STUDENTS from three County Limerick schools who have used their innovative flair to come up with three bright business ideas will enter the Dragon’s Den in the new year.
Colaiste Iosaef in Kilmallock, Salesian Secondary College in Pallaskenry and Desmond College, Newcastle West are among 20 schools nationwide set to present to the RTE Dragons.
Students from Desmond College, Newcastle West will feature on the programme with their business idea F21-D screen wash.
“The uniqueness of it is really the fact that it is Irish made,” explained Donal Enright, business teacher at the school. “The very fact that it is Irish-made means that it’s not being imported and it will potentially lead to jobs in the country,” he added.
In an effort to make the product appeal to Irish customers, it is specifically designed to treat the effects of very cold weather and temperatures as low as -20. Stephen Brosnan and Tom Flavin are fronting the business venture on behalf of the transition year students who are all shareholders in the company.
Students from Salesian Secondary College in Pallaskenry will feature their innovative app which is designed to teach users sign language so they can communicate with deaf people.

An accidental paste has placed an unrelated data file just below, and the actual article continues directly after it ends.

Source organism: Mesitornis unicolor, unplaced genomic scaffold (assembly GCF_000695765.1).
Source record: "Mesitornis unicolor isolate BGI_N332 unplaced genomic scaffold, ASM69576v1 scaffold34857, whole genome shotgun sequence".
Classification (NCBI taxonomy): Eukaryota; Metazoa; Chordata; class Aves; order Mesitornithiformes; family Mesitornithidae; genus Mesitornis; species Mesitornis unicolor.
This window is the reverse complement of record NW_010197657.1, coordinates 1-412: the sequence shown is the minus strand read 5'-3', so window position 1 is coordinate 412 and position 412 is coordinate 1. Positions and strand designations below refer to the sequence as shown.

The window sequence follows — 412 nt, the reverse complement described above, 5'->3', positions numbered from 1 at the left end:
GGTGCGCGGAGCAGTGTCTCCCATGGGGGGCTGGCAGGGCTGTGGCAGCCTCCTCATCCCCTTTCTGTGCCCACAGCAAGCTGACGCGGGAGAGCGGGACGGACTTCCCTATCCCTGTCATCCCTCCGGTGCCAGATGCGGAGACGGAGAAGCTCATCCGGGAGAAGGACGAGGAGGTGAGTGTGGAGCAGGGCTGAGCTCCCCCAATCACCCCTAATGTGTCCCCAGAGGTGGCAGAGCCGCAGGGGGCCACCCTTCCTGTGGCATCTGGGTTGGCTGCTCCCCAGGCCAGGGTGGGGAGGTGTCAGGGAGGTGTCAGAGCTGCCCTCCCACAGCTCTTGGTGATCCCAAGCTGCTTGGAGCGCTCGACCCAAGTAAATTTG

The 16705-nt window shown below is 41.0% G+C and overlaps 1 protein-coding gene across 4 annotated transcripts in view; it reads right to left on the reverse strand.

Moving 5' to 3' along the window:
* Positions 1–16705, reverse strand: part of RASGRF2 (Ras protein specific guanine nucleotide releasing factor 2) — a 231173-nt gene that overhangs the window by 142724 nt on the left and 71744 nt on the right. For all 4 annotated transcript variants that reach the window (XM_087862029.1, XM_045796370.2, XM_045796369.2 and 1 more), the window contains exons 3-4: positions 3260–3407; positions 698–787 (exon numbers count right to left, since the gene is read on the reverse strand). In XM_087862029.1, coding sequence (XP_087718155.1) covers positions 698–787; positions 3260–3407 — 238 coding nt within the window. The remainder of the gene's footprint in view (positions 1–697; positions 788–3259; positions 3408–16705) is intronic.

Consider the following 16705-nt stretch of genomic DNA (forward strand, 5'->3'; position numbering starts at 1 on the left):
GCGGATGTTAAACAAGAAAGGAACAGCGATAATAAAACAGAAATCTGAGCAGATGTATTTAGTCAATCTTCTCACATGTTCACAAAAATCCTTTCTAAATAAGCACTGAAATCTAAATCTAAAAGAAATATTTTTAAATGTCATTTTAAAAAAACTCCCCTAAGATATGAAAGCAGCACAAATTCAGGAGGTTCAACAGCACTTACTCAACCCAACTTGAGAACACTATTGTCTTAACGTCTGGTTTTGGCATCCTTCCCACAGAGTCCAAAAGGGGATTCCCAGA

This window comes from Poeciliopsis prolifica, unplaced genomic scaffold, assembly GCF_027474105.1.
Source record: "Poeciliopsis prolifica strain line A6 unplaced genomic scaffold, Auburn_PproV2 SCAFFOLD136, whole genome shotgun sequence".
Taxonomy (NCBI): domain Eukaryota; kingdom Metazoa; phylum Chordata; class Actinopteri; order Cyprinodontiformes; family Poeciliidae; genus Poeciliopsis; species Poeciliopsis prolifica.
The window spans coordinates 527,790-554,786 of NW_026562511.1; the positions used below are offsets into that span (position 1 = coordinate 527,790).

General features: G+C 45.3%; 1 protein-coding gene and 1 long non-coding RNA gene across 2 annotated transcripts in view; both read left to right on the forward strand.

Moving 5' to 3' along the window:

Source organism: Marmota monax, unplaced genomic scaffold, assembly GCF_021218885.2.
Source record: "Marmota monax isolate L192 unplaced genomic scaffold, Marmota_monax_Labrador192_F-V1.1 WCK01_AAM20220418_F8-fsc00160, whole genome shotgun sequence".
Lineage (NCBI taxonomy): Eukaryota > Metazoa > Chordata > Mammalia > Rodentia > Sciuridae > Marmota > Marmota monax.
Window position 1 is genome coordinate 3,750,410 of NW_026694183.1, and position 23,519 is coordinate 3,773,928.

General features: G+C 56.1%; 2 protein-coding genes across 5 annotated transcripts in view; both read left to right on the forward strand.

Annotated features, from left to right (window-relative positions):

The mini company responsible for the clever idea is Sign4Life – which is made up of five, 17-year-old, transition year students.
The app is aimed at the parents, teachers, friends and family of the deaf, and also anyone interested in communicating using sign language. Over 60 videos have been uploaded to the app to assist with the learning experience.
“It’s a fantastic achievement for the students,” said Paddy O’Neill, school principal. “They have met lots of people through the competition. It has been a life-changing event for the students really”. The Sideline team from Colaiste Iosaef in Kilmallock have also been selected to appear on the programme.
Sideline, a company set up by transition year students in the school, has invented the 12-PAC, a hurley storage bag which has become a must-have for GAA clubs.
“The students came up with the idea of a hurley bag based on a make-up set, believe or not,” said Sean Twomey, principal of the school.
“The idea is that you put each individual’s spare hurleys in a sleeve in the bag, so when you roll it out, you can see immediately where each player’s hurley is — there’s no rooting”.